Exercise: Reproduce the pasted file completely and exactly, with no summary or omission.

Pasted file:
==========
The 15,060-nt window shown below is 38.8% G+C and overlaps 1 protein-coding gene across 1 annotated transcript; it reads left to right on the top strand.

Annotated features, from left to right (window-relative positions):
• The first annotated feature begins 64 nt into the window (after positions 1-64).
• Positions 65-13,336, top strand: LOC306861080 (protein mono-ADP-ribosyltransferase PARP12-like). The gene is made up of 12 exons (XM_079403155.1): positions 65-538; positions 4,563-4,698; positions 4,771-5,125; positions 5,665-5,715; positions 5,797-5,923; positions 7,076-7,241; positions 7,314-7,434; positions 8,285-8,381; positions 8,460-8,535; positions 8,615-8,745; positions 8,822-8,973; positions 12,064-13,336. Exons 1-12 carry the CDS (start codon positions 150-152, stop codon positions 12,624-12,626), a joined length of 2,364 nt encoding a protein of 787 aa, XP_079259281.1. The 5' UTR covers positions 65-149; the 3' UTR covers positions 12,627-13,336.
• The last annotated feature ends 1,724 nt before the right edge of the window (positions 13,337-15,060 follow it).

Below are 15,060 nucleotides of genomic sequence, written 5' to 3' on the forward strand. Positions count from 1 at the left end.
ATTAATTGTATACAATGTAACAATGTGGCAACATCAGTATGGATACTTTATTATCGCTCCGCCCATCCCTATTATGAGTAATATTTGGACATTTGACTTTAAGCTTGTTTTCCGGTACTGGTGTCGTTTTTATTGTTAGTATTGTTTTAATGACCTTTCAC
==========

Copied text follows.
The 15,060-nt window shown below is 38.8% G+C and overlaps 1 protein-coding gene across 1 annotated transcript; it reads left to right on the top strand.

Annotated features, from left to right (window-relative positions):
• The first annotated feature begins 64 nt into the window (after positions 1-64).
• Positions 65-13,336, top strand: LOC306861080 (protein mono-ADP-ribosyltransferase PARP12-like). The gene is made up of 12 exons (XM_079403155.1): positions 65-538; positions 4,563-4,698; positions 4,771-5,125; positions 5,665-5,715; positions 5,797-5,923; positions 7,076-7,241; positions 7,314-7,434; positions 8,285-8,381; positions 8,460-8,535; positions 8,615-8,745; positions 8,822-8,973; positions 12,064-13,336. Exons 1-12 carry the CDS (start codon positions 150-152, stop codon positions 12,624-12,626), a joined length of 2,364 nt encoding a protein of 787 aa, XP_079259281.1. The 5' UTR covers positions 65-149; the 3' UTR covers positions 12,627-13,336.
• The last annotated feature ends 1,724 nt before the right edge of the window (positions 13,337-15,060 follow it).

Below are 15,060 nucleotides of genomic sequence, written 5' to 3' on the forward strand. Positions count from 1 at the left end.
ATTAATTGTATACAATGTAACAATGTGGCAACATCAGTATGGATACTTTATTATCGCTCCGCCCATCCCTATTATGAGTAATATTTGGACATTTGACTTTAAGCTTGTTTTCCGGTACTGGTGTCGTTTTTATTGTTAGTATTGTTTTAATGACCTTTCAC